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September 18, 1996

Day 6 Of Baehr V. Miike (September 17)

The unflappable Dr. Charlotte J. Patterson, a developmental psychologist from the University of Virginia, was the plaintiff's (the couples') 2nd witness in the same gender marriage court case.  Dr. Patterson's research focusses on social and personal development in children.  She is a leader in her field in for research on children raised by lesbian mothers.  Dr. patterson's  testimony was focused primarily  around her 2 studies, "Bay Area Families", a 1990-91 study,  and "Contempory Family", a 1994-95 study.

Her conclusions in the Bay Area study  were that children develop well in lesbian households and that there are few differences in their development compared to children raised by heterosexual mothers.   Children's self-esteem was comparable between the two types of homes.   Children in lesbian homes were more likely to express stress while at the same time these children were also more likely to feel a sense of well being.

In the Contemporary Family study Dr. Patterson found that children in lesbian households are developing normally as a group; none of the structural features (i.e. parental sexual orientation) can predict any significant aspect of the child's development; and family process variables (i.e. parental harmony) showed no significant difference between lesbian and heterosexual households.  Dr. Patterson noted that, while a child's biological link to a parent is 1 factor in predicting development, it is not the only nor is it the most important factor; the quality of parenting and care are more important than biology or gender of the parent.  As with all the witnesses to date, both the state's and the plaintiffs', Dr. Patterson said that

  1. Gays and lesbians can be excellent adoptive and foster parents.
  2. Same gender couples can and do have successful and committed relationships.
Furthermore, Dr. Patterson feels that gays and lesbians should be allowed to marry; such marriage would benefit them and their children.

Cross-examination by Deputy Attorney General Eichor has changed from a vigorous line of questions to an aggressive, combative tone.  His sarcasm, demeaning voice inflections, and side comments loud enough to be heard but "not on the record" have changed the overall ambiance of the proceedings.  [Only Channel 2 hinted at this on TV last night, but couldn't convey the spirit of it.]  Dr. Patterson never matched Mr. Eichor's condescension; instead she returned the discussion to the research every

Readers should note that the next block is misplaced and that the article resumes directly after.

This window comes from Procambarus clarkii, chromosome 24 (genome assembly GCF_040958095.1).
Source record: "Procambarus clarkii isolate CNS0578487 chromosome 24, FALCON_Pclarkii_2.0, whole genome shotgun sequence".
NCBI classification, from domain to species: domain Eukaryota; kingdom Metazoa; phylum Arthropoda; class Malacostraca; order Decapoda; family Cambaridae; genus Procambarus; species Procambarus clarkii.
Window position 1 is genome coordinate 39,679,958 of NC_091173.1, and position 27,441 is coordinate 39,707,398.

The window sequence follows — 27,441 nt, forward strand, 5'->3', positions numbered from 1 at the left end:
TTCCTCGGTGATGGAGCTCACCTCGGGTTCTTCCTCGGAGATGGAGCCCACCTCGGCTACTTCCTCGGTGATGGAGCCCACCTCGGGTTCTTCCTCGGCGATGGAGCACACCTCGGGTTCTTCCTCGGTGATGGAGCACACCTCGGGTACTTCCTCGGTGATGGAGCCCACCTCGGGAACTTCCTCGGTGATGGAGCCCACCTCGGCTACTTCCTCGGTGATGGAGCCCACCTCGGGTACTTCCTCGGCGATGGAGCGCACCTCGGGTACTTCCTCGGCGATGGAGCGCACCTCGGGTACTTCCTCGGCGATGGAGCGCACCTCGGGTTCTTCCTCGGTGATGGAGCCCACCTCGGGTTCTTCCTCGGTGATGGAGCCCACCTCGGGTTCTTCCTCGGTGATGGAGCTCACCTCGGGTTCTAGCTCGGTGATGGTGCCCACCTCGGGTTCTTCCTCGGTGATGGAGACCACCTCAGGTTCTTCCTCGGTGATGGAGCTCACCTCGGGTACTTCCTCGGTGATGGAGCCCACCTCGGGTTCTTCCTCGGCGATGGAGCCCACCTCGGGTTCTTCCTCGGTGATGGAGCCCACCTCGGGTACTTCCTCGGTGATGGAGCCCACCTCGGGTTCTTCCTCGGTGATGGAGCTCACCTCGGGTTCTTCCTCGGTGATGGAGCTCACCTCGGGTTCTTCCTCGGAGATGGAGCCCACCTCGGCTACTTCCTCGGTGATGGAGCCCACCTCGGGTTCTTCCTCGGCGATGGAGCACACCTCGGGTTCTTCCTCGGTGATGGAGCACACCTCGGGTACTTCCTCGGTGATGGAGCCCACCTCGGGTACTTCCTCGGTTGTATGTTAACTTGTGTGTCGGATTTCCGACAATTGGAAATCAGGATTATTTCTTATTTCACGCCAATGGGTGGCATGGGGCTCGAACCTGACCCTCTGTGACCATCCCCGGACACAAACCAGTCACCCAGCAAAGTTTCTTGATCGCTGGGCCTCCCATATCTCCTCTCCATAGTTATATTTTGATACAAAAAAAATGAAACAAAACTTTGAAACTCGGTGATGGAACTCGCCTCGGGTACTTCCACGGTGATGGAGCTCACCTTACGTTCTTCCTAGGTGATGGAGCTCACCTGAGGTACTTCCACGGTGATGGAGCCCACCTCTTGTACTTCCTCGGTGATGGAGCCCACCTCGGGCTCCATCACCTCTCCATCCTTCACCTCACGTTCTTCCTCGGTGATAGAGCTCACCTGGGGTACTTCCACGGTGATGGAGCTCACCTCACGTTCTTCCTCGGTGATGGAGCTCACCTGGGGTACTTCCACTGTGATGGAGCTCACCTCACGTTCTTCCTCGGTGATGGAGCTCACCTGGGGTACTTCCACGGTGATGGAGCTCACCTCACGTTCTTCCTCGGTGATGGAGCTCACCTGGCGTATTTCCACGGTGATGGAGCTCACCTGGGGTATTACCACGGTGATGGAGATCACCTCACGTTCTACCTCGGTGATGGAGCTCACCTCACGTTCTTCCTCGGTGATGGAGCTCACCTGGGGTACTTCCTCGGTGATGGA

time.  Like Dr.  Pepper Schwartz yesterday, she maintained respect and decorum.
 

                        Aloha!

                        Tom Ramsey
                        h.e.r.m.p Co-coordinator
 

SOME FURTHER OBSERVATIONS ON DAY 5

A warmest aloha to Sue Reardon whose careful notes have made this and earlier reports possible.  Her notes on Day 5 will appear soon (yes, some mysterious menehune deleted the electronic copy -- no blame!).

I could attend only the first hour of Dr. Schwartz's testimony, and she is one dynamite professor.  Her testimony was funny, if you read between the lines (and not very far).  I STRONGLY RECOMMEND INVITING HER TO ADDRESS ANY MEETING ON THE NATURE OF COUPLES.

Tidbit #1:  The couples discussed sex freely with her researchers (in her study of 12000 couples, divided into 4 types).  But NOT money.  Money touched upon power, and power is taboo.  Her researchers developed observational tricks for GUESSING which of the couple made the most money and by what ratio.  The patterns of decision making and interpersonal deference proved to predictive of income ratios.

Tidbit #2:  Lesbian couples, by dint of extraordinary ideological commitment and utter commitment to interpersonal communications, sometimes work through these power issues to an egalitarian relationship (Pepper implied but didn't say that almost no one else did).

Tidbit #3:  Lesbian sometimes process things too much.  Sometimes the sleeping dogs should be left sleeping, for the good of the relationship.  I couldn't believe she said this in court.

Overall note:  Men are similar to men, whether in married relations, heterosexual co-habiting relations, or gay relations.  Women are similar to women, regardless of the relationship.  Women value communication much more; men are more likely to let things build up until they explode.  Generally, the relationships are more similar than different, with the heterosexual co-habiting relations being the most different.
 

      Tom Ramsey
 

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